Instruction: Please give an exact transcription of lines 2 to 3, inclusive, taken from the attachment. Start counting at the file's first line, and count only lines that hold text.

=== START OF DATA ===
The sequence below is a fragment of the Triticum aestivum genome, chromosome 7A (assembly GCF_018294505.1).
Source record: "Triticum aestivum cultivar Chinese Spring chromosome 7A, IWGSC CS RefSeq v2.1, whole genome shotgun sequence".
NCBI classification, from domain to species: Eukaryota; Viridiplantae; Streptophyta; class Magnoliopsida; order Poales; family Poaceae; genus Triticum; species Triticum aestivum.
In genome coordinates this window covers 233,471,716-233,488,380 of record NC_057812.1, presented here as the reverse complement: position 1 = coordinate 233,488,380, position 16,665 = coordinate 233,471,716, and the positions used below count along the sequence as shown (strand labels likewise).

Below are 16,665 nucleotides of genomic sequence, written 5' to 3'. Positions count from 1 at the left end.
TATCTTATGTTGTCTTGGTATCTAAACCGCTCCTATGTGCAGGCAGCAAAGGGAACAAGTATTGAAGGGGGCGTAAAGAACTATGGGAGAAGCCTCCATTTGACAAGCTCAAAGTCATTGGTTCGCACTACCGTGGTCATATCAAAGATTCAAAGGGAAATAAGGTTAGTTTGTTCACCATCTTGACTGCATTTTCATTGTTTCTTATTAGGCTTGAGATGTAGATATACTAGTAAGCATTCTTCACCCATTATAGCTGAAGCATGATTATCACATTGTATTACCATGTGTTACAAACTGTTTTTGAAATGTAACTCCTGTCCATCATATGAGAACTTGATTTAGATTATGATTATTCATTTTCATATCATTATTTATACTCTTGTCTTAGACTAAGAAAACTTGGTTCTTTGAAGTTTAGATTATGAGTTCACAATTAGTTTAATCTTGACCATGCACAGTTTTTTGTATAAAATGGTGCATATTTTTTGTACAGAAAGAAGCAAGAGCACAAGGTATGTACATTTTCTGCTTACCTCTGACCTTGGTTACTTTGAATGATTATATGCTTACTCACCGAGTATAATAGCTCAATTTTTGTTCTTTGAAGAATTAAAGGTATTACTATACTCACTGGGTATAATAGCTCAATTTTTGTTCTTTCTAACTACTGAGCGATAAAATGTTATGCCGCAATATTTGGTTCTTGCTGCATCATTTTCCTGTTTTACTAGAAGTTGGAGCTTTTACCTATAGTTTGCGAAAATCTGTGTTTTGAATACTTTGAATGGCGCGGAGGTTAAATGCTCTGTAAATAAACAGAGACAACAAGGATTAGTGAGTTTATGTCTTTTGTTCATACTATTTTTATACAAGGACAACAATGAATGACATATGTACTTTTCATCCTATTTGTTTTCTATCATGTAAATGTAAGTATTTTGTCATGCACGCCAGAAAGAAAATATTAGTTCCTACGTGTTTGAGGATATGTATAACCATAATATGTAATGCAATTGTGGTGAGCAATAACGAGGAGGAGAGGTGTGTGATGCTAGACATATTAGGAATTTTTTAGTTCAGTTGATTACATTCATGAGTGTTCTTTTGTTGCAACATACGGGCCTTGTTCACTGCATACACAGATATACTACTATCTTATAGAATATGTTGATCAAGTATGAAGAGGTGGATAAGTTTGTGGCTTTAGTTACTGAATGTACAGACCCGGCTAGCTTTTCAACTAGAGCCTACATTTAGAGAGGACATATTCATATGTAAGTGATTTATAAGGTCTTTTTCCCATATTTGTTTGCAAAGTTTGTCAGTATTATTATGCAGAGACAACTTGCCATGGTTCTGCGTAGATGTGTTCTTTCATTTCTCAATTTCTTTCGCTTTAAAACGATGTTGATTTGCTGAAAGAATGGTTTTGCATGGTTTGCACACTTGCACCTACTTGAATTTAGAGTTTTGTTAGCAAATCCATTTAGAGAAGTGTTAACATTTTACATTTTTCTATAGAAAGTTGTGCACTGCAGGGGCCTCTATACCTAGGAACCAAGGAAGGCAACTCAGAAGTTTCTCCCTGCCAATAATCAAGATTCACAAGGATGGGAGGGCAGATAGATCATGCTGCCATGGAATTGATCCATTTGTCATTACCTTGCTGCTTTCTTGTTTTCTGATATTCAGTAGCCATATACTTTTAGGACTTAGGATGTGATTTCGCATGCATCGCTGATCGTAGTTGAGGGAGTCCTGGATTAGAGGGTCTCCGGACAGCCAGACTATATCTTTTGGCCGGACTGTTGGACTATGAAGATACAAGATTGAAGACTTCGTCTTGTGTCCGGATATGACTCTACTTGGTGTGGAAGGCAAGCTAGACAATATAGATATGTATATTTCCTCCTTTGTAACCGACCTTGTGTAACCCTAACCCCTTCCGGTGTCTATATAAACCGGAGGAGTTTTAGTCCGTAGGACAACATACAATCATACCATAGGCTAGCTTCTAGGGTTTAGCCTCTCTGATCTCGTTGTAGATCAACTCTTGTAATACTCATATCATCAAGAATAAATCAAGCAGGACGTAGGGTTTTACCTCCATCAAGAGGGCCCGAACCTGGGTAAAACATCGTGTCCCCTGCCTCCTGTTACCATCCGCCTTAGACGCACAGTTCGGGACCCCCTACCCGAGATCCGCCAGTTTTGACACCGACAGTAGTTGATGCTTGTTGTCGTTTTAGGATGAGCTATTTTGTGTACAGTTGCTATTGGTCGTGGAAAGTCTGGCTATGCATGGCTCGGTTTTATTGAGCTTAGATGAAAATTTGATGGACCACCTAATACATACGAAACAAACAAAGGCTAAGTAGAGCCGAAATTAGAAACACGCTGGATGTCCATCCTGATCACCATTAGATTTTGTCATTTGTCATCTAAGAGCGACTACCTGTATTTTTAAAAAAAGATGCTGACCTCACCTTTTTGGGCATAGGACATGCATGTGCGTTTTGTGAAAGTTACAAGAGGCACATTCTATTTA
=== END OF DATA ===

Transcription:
Source record: "Triticum aestivum cultivar Chinese Spring chromosome 7A, IWGSC CS RefSeq v2.1, whole genome shotgun sequence".
NCBI classification, from domain to species: Eukaryota; Viridiplantae; Streptophyta; class Magnoliopsida; order Poales; family Poaceae; genus Triticum; species Triticum aestivum.